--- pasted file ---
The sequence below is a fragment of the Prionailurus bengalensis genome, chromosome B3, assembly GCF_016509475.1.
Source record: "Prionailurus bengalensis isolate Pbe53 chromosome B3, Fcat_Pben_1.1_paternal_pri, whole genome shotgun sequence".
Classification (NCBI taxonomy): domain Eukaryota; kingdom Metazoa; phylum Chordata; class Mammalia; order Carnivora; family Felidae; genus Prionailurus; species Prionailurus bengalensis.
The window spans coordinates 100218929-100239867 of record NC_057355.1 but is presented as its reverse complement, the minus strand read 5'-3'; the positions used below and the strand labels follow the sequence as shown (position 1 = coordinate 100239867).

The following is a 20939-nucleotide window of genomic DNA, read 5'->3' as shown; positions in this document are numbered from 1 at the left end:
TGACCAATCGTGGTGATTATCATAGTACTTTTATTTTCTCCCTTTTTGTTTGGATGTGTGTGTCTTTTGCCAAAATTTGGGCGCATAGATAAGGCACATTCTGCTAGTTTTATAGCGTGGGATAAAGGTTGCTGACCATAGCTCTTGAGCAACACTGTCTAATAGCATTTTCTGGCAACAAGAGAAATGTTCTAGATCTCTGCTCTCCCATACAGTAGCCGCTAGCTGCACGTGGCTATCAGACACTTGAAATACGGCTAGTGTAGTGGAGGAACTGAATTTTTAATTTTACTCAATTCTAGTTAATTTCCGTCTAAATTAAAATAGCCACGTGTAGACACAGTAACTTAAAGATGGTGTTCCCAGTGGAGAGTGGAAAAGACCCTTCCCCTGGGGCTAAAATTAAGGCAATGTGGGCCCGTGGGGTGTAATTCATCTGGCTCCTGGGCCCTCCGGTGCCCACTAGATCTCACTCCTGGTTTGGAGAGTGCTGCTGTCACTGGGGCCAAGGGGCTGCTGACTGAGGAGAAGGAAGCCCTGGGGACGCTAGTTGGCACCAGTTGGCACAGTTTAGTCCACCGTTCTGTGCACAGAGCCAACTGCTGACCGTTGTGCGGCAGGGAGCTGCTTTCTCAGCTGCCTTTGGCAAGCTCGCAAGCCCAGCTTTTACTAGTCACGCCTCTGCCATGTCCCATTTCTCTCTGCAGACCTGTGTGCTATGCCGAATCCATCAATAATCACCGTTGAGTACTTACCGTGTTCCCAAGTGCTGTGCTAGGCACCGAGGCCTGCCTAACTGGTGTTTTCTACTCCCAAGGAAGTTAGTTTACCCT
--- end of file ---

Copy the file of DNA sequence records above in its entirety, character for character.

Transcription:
The sequence below is a fragment of the Prionailurus bengalensis genome, chromosome B3, assembly GCF_016509475.1.
Source record: "Prionailurus bengalensis isolate Pbe53 chromosome B3, Fcat_Pben_1.1_paternal_pri, whole genome shotgun sequence".
Classification (NCBI taxonomy): domain Eukaryota; kingdom Metazoa; phylum Chordata; class Mammalia; order Carnivora; family Felidae; genus Prionailurus; species Prionailurus bengalensis.
The window spans coordinates 100218929-100239867 of record NC_057355.1 but is presented as its reverse complement, the minus strand read 5'-3'; the positions used below and the strand labels follow the sequence as shown (position 1 = coordinate 100239867).

The following is a 20939-nucleotide window of genomic DNA, read 5'->3' as shown; positions in this document are numbered from 1 at the left end:
TGACCAATCGTGGTGATTATCATAGTACTTTTATTTTCTCCCTTTTTGTTTGGATGTGTGTGTCTTTTGCCAAAATTTGGGCGCATAGATAAGGCACATTCTGCTAGTTTTATAGCGTGGGATAAAGGTTGCTGACCATAGCTCTTGAGCAACACTGTCTAATAGCATTTTCTGGCAACAAGAGAAATGTTCTAGATCTCTGCTCTCCCATACAGTAGCCGCTAGCTGCACGTGGCTATCAGACACTTGAAATACGGCTAGTGTAGTGGAGGAACTGAATTTTTAATTTTACTCAATTCTAGTTAATTTCCGTCTAAATTAAAATAGCCACGTGTAGACACAGTAACTTAAAGATGGTGTTCCCAGTGGAGAGTGGAAAAGACCCTTCCCCTGGGGCTAAAATTAAGGCAATGTGGGCCCGTGGGGTGTAATTCATCTGGCTCCTGGGCCCTCCGGTGCCCACTAGATCTCACTCCTGGTTTGGAGAGTGCTGCTGTCACTGGGGCCAAGGGGCTGCTGACTGAGGAGAAGGAAGCCCTGGGGACGCTAGTTGGCACCAGTTGGCACAGTTTAGTCCACCGTTCTGTGCACAGAGCCAACTGCTGACCGTTGTGCGGCAGGGAGCTGCTTTCTCAGCTGCCTTTGGCAAGCTCGCAAGCCCAGCTTTTACTAGTCACGCCTCTGCCATGTCCCATTTCTCTCTGCAGACCTGTGTGCTATGCCGAATCCATCAATAATCACCGTTGAGTACTTACCGTGTTCCCAAGTGCTGTGCTAGGCACCGAGGCCTGCCTAACTGGTGTTTTCTACTCCCAAGGAAGTTAGTTTACCCT